iPhone 6s review roundup: 3D Touch a major innovation, amazing cameras, fast performance

iPhone 6s 3D Touch in hand 006

The iPhone 6s review embargo lifted this morning, and as is always the case, many outlets immediately published their reviews. Those reviewing the new iPhone 6s have been able to use the new digs for almost two weeks, which is plenty of time to form an accurate opinion.

The consensus? The iPhone 6s is a performance beast, and features amazing camera quality. But what stood out to me most about nearly all of the reviews were the thoughts on 3D Touch. In a nearly unanimous chorus, reviewers praised the iPhone 6s’ flagship feature, which allows users to press on the screen to access new menus and features.

3D Touch

The Verge’s Nilay Patel:

“When you push down on the screen, the distance between them changes, and the phone can do things based on how hard you press, with precise bits of haptic feedback from Apple’s Taptic Engine vibration system. Apple won’t say exactly how many levels of pressure-sensitivity there are, but it’s definitely so many as to feel almost analog, like the interface is reacting in real time to physical pressure — the homescreen blurs in and out in response to how hard you press on an icon, for instance.”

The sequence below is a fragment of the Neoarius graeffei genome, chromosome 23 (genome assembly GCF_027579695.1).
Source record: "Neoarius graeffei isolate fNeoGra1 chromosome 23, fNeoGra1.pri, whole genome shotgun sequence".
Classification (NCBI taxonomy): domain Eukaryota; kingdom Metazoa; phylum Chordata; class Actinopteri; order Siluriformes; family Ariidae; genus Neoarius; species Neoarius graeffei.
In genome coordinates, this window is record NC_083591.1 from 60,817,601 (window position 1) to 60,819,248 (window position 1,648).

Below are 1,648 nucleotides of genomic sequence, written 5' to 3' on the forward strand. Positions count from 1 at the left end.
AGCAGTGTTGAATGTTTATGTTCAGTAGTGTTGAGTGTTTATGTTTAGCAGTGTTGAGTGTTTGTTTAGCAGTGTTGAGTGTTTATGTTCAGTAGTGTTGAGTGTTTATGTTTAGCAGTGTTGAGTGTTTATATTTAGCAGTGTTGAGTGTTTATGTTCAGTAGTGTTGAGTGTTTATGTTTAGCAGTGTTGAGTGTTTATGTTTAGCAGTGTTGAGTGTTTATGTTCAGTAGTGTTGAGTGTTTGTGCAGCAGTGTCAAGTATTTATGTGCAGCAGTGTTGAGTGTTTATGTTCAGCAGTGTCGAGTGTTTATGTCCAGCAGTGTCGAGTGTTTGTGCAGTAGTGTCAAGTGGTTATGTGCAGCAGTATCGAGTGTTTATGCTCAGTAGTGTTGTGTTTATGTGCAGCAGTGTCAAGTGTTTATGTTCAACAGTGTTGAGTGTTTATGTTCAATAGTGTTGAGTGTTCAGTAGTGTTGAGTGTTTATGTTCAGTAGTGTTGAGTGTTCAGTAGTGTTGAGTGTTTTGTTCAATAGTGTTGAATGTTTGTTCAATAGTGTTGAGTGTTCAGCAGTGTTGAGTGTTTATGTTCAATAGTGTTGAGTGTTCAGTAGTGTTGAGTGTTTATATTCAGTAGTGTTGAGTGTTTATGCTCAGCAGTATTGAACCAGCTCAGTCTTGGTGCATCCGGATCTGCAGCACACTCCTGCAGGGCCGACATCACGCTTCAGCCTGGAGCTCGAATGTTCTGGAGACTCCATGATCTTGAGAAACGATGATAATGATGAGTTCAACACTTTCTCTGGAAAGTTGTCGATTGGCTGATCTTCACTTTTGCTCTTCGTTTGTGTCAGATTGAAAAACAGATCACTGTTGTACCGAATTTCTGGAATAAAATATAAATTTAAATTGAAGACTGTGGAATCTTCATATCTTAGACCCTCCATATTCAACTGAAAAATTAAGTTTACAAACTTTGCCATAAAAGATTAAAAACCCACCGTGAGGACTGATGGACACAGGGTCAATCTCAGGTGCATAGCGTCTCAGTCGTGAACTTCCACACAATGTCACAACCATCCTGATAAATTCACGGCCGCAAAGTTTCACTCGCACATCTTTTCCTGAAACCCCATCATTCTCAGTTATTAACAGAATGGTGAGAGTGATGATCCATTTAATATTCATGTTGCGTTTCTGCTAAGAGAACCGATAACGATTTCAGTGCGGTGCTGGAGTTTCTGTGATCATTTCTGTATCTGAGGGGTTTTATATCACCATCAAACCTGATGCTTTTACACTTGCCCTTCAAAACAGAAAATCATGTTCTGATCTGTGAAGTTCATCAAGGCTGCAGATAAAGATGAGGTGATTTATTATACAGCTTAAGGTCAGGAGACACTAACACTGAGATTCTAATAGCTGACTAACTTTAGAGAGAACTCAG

The Loop’s Jim Dalrymple:

3D Touch is one of the handiest features that I’ve seen from Apple in a long time. It’s not just that it’s cool, it actually saves me time. It’s a new way to navigate the iPhone that’s quick, easy, and efficient.

Tech Crunch’s Matthew Panzarino:

3D Touch may, on the surface, appear to be a ‘neat trick’, but it’s the first major step since rich corinthian leather towards a future where our digital devices are as easy to comprehend and manipulate as the physical world is with our fingers.

The Wall Street Journal’s Joanna Stern:

I had to remind myself to use 3D Touch at first, but after two weeks, it’s becoming part of my iPhone muscle memory. In Mail, I now press hard on a message to preview it, then swipe left to delete. I love how you can hold down on a link to see a preview of the website, without leaving the app you’re in. Press harder and you can “pop” into that app. Third-party app support could make it even more useful.

Live Photos

The Verge’s Nilay Patel:

Both cameras can take Apple’s new Live Photos, which are fun, if a little gimmicky. Nokia and HTC have released similar ideas, but Apple’s implementation is the most seamless

The Loop’s Jim Dalrymple:

You can also turn off Live Photos if you want—it’s right on the camera screen, so it’s really easy to get to. Having used it for a while now, I can’t imagine why you would want to though.